On this day in 1847, the great inventor Thomas Edison was born. Okay, I said he was great, now I can get to the point. I really have a problem with him. He was brilliant when he was young, but eventually he became Edison Inc, and that was a bad thing. At that point, it wasn’t about literally bringing good things to light, it was about making as much money as possible. His fight with Westinghouse is particularly telling. Because Edison had all the patents for DC, he tried to discredit AC as a method of delivering power. If the government had fallen for this, we would have been screwed for decades. DC is a terrible way to deliver power, except over very shot distances. Another example involves the creation of Hollywood. If Edison had had his way, film never would have become the great art form it did. His patent did nothing but price filmmakers out of work. It is a great example of how innovation thrived despite the patent system, not because of it.
The great singer-songwriter Sheryl Crow is 52 today. My opinion of her went way down when she hooked up with Kid Rock. I figure he must be great in bed. At least, I hope so, because it can’t be his intelligence or talent that attracted her. Anyway, here she is doing her song “Home”:
Other birthdays: photographic pioneer Henry Fox Talbot (1800); Egyptologist Auguste Mariette (1821); great American physicist Josiah Willard Gibbs (1839); great portrait painter Ellen Day Hale (1855); Futurist painter Carlo Carra (1881); nuclear physicist Leo Szilard (1898); boxer Max Baer (1909); novelist Sidney Sheldon (1917); actor Eva Gabor (1919); sex researcher Virginia Johnson (1925); Ginger Grant on Gilligan’s Island, Tina Louise (80); actor Burt Reynolds (78); songwriter Gerry Goffin (75); and actor Jennifer Aniston (45).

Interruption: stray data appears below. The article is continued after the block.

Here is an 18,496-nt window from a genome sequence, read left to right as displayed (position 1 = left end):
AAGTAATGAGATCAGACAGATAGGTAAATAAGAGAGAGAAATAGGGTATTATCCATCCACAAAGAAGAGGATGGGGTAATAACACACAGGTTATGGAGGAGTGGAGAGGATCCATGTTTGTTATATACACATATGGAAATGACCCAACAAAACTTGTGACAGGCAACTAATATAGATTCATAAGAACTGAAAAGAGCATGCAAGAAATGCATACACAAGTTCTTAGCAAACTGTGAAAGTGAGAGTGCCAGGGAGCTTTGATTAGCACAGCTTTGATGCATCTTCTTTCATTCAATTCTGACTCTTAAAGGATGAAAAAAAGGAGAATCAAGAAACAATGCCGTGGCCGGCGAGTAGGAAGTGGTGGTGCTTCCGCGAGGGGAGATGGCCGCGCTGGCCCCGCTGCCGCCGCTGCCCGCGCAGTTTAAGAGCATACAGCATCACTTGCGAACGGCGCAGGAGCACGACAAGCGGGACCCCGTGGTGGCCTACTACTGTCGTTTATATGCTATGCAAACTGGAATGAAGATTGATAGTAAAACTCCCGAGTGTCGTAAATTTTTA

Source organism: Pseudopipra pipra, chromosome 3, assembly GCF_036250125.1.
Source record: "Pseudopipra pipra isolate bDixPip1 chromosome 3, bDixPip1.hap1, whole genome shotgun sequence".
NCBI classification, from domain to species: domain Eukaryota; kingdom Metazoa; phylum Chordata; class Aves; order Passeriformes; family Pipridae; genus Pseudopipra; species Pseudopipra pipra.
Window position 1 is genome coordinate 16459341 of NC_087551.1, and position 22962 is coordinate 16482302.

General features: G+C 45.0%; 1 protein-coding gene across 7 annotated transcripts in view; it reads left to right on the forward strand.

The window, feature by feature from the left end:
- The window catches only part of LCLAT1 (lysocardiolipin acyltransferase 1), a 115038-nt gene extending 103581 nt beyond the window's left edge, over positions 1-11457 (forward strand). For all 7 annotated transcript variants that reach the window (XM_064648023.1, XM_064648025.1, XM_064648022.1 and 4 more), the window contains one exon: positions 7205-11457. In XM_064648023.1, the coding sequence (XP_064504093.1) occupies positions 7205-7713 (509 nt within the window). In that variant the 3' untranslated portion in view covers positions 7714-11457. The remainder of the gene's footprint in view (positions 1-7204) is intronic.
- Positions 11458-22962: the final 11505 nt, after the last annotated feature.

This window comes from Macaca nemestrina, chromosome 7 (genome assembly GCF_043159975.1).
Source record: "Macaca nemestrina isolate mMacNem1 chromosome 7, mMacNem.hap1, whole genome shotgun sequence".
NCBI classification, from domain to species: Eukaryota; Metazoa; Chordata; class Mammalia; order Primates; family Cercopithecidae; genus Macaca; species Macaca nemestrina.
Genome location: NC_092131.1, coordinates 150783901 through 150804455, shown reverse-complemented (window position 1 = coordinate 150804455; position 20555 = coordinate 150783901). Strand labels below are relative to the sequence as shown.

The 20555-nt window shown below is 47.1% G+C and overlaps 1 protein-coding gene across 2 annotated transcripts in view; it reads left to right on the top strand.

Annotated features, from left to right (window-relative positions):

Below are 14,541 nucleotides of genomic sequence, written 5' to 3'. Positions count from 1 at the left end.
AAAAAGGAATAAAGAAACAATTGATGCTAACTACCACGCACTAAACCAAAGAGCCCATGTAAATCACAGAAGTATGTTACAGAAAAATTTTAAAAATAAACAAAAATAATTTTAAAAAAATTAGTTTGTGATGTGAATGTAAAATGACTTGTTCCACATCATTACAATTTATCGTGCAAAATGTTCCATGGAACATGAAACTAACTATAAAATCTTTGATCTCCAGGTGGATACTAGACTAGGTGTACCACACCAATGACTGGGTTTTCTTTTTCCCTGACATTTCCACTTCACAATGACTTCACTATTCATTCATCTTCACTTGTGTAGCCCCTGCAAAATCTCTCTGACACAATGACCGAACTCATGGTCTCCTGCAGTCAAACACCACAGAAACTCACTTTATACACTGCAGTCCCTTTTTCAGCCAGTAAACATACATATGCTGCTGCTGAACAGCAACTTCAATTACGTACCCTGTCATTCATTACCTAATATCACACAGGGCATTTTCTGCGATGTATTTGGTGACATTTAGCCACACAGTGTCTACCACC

The day, however, belongs to the great film director Joseph Mankiewicz who was born on this day in 1909. He was also a great screenwriter. He won the Academy Award as both writer and director twice for A Letter to Three Wives and All About Eve. Some of his other cinematic triumphs are Somewhere in the Night, The Ghost and Mrs Muir, and Sleuth. But he is also the man who took charge of the brewing catastrophe that was Cleopatra, and made it into a great film. I don’t think of Mankiewicz was a terribly innovative filmmaker. But he knew how to tell a story on film better than most. I greatly admire him. Here is a bit of his version of Julius Caesar:
Happy birthday Joseph Mankiewicz!